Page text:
The Institute for Middle East Understanding

Visual Arts
Visual arts
IMEU, Jan 14, 2006

mohammed-al-hawajiri-art-palestine.jpg
An art piece from Palestinian artist Mohammed al Hawajiri at an exhibition in Palestinian. (Charlotte de Bellabre, MAAN News)
The roots of Palestinian visual art can be traced back to pre-Islamic times when Byzantine pictorial iconography, with its two-dimensional patterns, was the dominant influence in Palestine. It reemerged after the influx of Christian monks in the nineteenth century. After 634 AD, with the advent of Islam and a Muslim majority in the area, Islamic traditions played a key role in Palestinian art from which the main conventions of today's art are derived.

Pre-1948

As with Judaism, Islam forbids idolatry. Instead of representations of God or the Prophet Muhammad, Islamic art focused on abstract designs and calligraphy. Many examples of this can be found in the mosques of Palestine. Jamal Badran (1909-1999) was a leading Palestinian artist in the Islamic style. He is well known for his many pieces of Islamic art, but most of all for his work on a major renovation of the Dome of the Rock Mosque in Jerusalem in the 1920s.

Also in the early twentieth century, modern painting began to develop. This occurred due to the increase in European influence that coincided with the fall of the Ottoman Empire after World War I and Palestine coming under British control, accompanied by an influx of Jewish Europeans. Most Palestinian artists during this time were self-taught, painting landscapes and religious scenes in imitation of the European style, but overall the discipline was not very developed and art exhibitions were almost unheard of. Notable artists of this era include Khalil Halaby, Nahil Bishara, Sophie Halaby and Faddoul Odeh.

1948-1967

Though the transitions of ruling parties and the tensions due to increased immigration did not create an atmosphere conducive to the development of artistic disciplines, the process was thrown into utter upheaval by the carving up of Palestine in 1948 and the Israeli military occupation of the Gaza Strip, West Bank and East Jerusalem in 1967.

One of the first artists to emerge after 1948 was Ismail Shammout, whom some consider to be the father of Palestinian modern art. He is known for both realistic and symbolic depictions of the Palestinian struggle, though in the 1950s, Palestinian art was limited to realism. In 1953, Shammout held the first art exhibition by a Palestinian in Palestine. A year later, Shammout and two other artists held the first joint Palestinian exhibition ever, an event in Cairo attended by Egyptian President Gamal Abdel Nasser.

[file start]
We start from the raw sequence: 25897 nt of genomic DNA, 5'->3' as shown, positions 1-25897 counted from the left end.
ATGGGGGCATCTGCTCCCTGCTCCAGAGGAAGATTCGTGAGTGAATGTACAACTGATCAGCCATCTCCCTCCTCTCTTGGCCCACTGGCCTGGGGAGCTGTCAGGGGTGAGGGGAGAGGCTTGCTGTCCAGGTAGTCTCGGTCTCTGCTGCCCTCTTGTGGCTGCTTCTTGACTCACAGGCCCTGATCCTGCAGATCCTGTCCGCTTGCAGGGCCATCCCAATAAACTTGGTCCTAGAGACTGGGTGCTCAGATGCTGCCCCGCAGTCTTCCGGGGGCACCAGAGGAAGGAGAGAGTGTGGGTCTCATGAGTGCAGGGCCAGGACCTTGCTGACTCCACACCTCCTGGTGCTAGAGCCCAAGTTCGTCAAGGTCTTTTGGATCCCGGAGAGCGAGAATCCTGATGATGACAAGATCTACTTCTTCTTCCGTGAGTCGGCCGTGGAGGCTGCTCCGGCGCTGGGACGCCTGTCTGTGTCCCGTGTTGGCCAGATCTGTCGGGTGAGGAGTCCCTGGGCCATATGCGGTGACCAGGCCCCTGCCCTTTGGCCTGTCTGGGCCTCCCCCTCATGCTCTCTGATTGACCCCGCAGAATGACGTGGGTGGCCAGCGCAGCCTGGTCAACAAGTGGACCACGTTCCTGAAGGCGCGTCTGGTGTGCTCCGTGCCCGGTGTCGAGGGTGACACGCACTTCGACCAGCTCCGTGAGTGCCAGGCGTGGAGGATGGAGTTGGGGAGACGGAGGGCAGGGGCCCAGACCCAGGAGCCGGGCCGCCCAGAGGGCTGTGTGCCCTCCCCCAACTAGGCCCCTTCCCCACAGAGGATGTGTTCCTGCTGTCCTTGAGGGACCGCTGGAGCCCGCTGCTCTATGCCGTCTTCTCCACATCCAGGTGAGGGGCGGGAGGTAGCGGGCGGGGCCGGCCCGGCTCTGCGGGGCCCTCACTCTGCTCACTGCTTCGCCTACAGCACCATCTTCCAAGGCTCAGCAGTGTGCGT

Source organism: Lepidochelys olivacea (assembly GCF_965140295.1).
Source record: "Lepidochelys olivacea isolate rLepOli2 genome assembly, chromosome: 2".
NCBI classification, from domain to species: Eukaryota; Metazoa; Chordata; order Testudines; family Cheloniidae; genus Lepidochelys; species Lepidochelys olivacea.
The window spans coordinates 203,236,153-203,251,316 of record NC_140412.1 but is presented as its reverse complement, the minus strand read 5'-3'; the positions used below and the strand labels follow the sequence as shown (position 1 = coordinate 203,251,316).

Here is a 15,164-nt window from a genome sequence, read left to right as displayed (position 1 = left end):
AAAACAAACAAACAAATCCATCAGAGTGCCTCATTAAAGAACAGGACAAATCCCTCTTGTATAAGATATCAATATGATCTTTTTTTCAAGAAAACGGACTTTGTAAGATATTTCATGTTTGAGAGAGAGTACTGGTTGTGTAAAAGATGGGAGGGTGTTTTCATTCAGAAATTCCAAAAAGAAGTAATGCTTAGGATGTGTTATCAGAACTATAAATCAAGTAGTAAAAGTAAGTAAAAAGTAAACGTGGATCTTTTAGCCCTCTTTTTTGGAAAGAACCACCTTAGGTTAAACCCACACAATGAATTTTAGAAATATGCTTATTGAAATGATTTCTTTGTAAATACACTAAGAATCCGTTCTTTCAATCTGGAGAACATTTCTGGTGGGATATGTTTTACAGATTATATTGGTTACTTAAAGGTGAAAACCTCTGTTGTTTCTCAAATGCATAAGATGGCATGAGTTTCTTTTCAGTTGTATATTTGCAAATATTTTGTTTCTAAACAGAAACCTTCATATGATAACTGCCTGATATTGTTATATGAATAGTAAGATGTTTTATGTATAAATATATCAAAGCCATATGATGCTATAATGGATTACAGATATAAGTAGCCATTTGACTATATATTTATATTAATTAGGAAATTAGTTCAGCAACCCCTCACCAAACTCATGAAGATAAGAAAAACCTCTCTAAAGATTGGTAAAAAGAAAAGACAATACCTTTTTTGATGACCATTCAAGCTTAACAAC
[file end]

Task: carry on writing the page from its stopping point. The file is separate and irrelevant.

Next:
Naji al-Ali, the internationally acclaimed cartoonist known for his character Hanthala, began drawing during the 50s, and was discovered by novelist and artist Ghassan Kanafani in a refugee camp in Lebanon. Governments and papers tried to censor Al-Ali throughout his career, until he was assassinated in London in 1987.

1967 to Present

Palestinian artists were reinvigorated after the "Six-Day War" in 1967 and the subsequent Israeli occupation. The Palestine Liberation Organization created the Union of Artists for Palestinians in the Diaspora, while artists in the Occupied Territories formed the League of Palestinian Artists. Art took on more urgent political meaning, featuring images of resistance and reaffirming Palestinian culture. Attending exhibitions in the Occupied Territories became an act of defiance to occupation and a celebration of identity. In response, in 1980, Israel banned art exhibitions and paintings of "political significance." The grouping of the four colors of the Palestinian flag in any one painting was also forbidden.

Despite these restrictions, artists in the Diaspora, Israel, and the Occupied Territories prolifically produced art and held exhibitions, conferences and seminars. During this time, many prominent artists emerged, including Kamal Boullata with his novel use of calligraphy and geometric shapes, and Samira Badran, whose apocalyptic images critique the occupation. Suleiman Mansour, known for his use of metaphors, most famously Camels of Hardship depicting an old porter carrying Jerusalem on his back, led the New Vision movement after the outbreak of the first intifada in 1987. The movement boycotted Israeli supplies and instead used materials found locally, such as dyes, leather, wood, sand and clay.

Surrealism and abstraction began to be used more by Palestinian artists, often searching for a new way to express life under occupation while broadening their discipline. Installations, multimedia works, and photography have been utilized more frequently by artists, though painting remains the favored medium.

The continued occupation and outbreak of the second intifada in 2000 have brought about a resurgence of interest in, and production of, Palestinian art. In 2003, Made in Palestine became the first museum exhibit of Palestinian contemporary art to be shown in the United States. Touring Houston, San Francisco and now in Vermont, the powerful display contains selected works of 23 artists, including Suleiman Mansour, Samia Halaby, Mustafa al-Hallaj, and Emily Jacir, in a variety of mediums. The success of the project has spawned others exhibits, including the 2005 show Justice Matters: Artists Consider Palestine, at the Berkeley Art Center.


Sources:

Ismail Shammout
Made in Palestine
"Contemporary Palestinian Art: Trends and Transformations"
Justice Matters: Artists Consider Palestine
"Culture and Customs of the Palestinians" by Samih K. Farsoun

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This page was printed out from the website of the Institute for Middle East Understanding (IMEU) found at www.imeu.net. The IMEU provides journalists with quick access to information about Palestine and the Palestinians, as well as expert sources, both in the U.S. and the Middle East.